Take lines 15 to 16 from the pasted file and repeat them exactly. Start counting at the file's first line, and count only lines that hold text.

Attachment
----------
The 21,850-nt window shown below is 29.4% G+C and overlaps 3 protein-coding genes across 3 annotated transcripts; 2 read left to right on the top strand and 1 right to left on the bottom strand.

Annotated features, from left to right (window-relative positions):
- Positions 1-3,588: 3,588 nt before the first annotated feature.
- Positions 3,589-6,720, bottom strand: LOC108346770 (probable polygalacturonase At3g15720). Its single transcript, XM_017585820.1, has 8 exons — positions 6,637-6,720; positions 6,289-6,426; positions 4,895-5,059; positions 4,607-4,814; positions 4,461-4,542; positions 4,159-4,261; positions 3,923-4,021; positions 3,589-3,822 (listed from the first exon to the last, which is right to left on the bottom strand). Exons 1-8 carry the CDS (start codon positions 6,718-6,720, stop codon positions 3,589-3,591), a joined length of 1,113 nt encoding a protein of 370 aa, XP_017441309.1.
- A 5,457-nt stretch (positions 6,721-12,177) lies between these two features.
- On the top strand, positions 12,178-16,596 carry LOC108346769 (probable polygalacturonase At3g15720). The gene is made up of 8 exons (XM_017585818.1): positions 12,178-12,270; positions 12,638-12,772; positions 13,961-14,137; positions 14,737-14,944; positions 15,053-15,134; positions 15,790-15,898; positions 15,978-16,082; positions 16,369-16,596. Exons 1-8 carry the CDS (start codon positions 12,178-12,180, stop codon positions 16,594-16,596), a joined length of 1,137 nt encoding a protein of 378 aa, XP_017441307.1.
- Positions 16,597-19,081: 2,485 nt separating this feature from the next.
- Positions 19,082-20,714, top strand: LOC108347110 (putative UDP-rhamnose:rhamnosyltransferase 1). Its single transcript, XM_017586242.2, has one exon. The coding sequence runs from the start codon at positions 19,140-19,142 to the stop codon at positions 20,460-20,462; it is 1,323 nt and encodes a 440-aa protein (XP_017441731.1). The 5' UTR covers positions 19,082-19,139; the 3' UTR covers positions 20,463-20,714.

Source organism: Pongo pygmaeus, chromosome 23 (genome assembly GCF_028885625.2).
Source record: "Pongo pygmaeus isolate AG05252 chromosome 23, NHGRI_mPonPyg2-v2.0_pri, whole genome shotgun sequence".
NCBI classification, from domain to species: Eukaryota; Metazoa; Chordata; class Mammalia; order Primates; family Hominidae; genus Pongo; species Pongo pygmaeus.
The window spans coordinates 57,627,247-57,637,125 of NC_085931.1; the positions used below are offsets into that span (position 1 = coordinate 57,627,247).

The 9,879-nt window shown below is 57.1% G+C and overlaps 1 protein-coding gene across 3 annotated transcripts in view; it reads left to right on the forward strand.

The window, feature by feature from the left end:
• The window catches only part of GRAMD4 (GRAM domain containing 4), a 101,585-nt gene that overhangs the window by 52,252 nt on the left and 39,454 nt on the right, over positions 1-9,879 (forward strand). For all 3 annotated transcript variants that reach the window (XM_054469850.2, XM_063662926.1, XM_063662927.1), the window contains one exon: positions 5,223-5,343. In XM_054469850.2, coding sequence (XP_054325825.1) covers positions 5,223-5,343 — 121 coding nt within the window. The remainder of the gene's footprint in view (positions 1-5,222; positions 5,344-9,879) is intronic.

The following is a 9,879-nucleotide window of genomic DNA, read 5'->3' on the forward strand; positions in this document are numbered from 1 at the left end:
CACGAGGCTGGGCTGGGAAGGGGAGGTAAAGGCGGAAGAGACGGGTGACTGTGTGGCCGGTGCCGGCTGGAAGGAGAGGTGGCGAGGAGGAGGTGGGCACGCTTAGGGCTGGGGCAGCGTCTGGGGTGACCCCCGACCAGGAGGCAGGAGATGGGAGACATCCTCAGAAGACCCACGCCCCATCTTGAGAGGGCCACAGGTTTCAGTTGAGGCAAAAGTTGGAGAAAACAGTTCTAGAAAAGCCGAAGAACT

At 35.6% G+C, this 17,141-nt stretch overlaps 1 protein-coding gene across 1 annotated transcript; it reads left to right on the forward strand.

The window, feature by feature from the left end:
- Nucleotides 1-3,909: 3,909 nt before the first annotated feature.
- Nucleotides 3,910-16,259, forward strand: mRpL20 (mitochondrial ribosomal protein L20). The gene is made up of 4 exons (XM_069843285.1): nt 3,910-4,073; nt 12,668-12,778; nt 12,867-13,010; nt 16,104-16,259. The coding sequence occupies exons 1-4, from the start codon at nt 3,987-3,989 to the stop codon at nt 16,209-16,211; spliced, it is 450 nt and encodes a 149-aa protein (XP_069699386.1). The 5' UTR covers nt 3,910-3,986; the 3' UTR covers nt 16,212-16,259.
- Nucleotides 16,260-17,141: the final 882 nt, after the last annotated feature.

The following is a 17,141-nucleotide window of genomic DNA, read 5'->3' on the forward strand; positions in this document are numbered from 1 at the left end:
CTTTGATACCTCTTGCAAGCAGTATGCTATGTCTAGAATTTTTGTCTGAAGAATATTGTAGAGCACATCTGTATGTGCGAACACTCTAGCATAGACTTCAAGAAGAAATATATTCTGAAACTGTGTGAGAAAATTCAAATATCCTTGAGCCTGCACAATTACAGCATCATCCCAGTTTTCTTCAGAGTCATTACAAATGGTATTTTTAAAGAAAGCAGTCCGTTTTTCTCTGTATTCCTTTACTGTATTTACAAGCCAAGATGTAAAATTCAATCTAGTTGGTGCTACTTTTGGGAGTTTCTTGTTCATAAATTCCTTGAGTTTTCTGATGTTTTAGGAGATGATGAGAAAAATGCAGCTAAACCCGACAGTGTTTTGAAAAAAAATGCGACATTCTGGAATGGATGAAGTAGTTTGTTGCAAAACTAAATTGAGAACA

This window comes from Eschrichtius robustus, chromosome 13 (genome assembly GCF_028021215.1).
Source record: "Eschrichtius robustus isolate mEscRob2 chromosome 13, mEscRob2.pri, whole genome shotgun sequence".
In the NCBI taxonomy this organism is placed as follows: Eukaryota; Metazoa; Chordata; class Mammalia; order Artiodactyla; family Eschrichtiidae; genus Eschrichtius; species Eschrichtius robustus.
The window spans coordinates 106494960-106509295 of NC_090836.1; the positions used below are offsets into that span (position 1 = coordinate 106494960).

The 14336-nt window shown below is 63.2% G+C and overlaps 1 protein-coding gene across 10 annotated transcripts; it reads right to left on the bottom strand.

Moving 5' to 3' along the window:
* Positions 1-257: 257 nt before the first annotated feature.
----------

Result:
• The window catches only part of GRAMD4 (GRAM domain containing 4), a 101,585-nt gene that overhangs the window by 52,252 nt on the left and 39,454 nt on the right, over positions 1-9,879 (forward strand). For all 3 annotated transcript variants that reach the window (XM_054469850.2, XM_063662926.1, XM_063662927.1), the window contains one exon: positions 5,223-5,343. In XM_054469850.2, coding sequence (XP_054325825.1) covers positions 5,223-5,343 — 121 coding nt within the window. The remainder of the gene's footprint in view (positions 1-5,222; positions 5,344-9,879) is intronic.

The following is a 9,879-nucleotide window of genomic DNA, read 5'->3' on the forward strand; positions in this document are numbered from 1 at the left end: